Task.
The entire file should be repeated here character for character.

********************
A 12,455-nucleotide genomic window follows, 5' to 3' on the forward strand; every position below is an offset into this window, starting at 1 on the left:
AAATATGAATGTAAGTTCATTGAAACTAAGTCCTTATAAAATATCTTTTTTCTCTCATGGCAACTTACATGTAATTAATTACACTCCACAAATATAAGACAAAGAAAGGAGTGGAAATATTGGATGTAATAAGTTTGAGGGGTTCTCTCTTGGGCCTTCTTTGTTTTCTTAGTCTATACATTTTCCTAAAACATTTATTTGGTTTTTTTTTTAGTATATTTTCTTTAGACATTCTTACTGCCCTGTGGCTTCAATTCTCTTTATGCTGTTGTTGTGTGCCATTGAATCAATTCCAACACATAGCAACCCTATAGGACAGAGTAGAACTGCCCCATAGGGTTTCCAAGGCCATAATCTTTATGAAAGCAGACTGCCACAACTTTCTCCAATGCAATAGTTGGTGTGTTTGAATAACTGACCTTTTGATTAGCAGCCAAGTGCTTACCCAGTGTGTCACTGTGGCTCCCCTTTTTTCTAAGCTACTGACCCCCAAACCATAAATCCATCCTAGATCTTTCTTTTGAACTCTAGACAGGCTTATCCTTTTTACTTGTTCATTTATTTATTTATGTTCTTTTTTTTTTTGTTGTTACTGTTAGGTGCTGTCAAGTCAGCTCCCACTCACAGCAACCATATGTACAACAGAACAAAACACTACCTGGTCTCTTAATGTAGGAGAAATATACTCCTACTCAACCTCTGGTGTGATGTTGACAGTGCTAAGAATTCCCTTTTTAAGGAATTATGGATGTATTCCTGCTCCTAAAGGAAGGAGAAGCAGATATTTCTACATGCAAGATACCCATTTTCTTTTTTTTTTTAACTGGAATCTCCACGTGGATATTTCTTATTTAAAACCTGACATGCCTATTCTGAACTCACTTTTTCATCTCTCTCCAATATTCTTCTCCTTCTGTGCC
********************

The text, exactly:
A 12,455-nucleotide genomic window follows, 5' to 3' on the forward strand; every position below is an offset into this window, starting at 1 on the left:
AAATATGAATGTAAGTTCATTGAAACTAAGTCCTTATAAAATATCTTTTTTCTCTCATGGCAACTTACATGTAATTAATTACACTCCACAAATATAAGACAAAGAAAGGAGTGGAAATATTGGATGTAATAAGTTTGAGGGGTTCTCTCTTGGGCCTTCTTTGTTTTCTTAGTCTATACATTTTCCTAAAACATTTATTTGGTTTTTTTTTTAGTATATTTTCTTTAGACATTCTTACTGCCCTGTGGCTTCAATTCTCTTTATGCTGTTGTTGTGTGCCATTGAATCAATTCCAACACATAGCAACCCTATAGGACAGAGTAGAACTGCCCCATAGGGTTTCCAAGGCCATAATCTTTATGAAAGCAGACTGCCACAACTTTCTCCAATGCAATAGTTGGTGTGTTTGAATAACTGACCTTTTGATTAGCAGCCAAGTGCTTACCCAGTGTGTCACTGTGGCTCCCCTTTTTTCTAAGCTACTGACCCCCAAACCATAAATCCATCCTAGATCTTTCTTTTGAACTCTAGACAGGCTTATCCTTTTTACTTGTTCATTTATTTATTTATGTTCTTTTTTTTTTTGTTGTTACTGTTAGGTGCTGTCAAGTCAGCTCCCACTCACAGCAACCATATGTACAACAGAACAAAACACTACCTGGTCTCTTAATGTAGGAGAAATATACTCCTACTCAACCTCTGGTGTGATGTTGACAGTGCTAAGAATTCCCTTTTTAAGGAATTATGGATGTATTCCTGCTCCTAAAGGAAGGAGAAGCAGATATTTCTACATGCAAGATACCCATTTTCTTTTTTTTTTTAACTGGAATCTCCACGTGGATATTTCTTATTTAAAACCTGACATGCCTATTCTGAACTCACTTTTTCATCTCTCTCCAATATTCTTCTCCTTCTGTGCC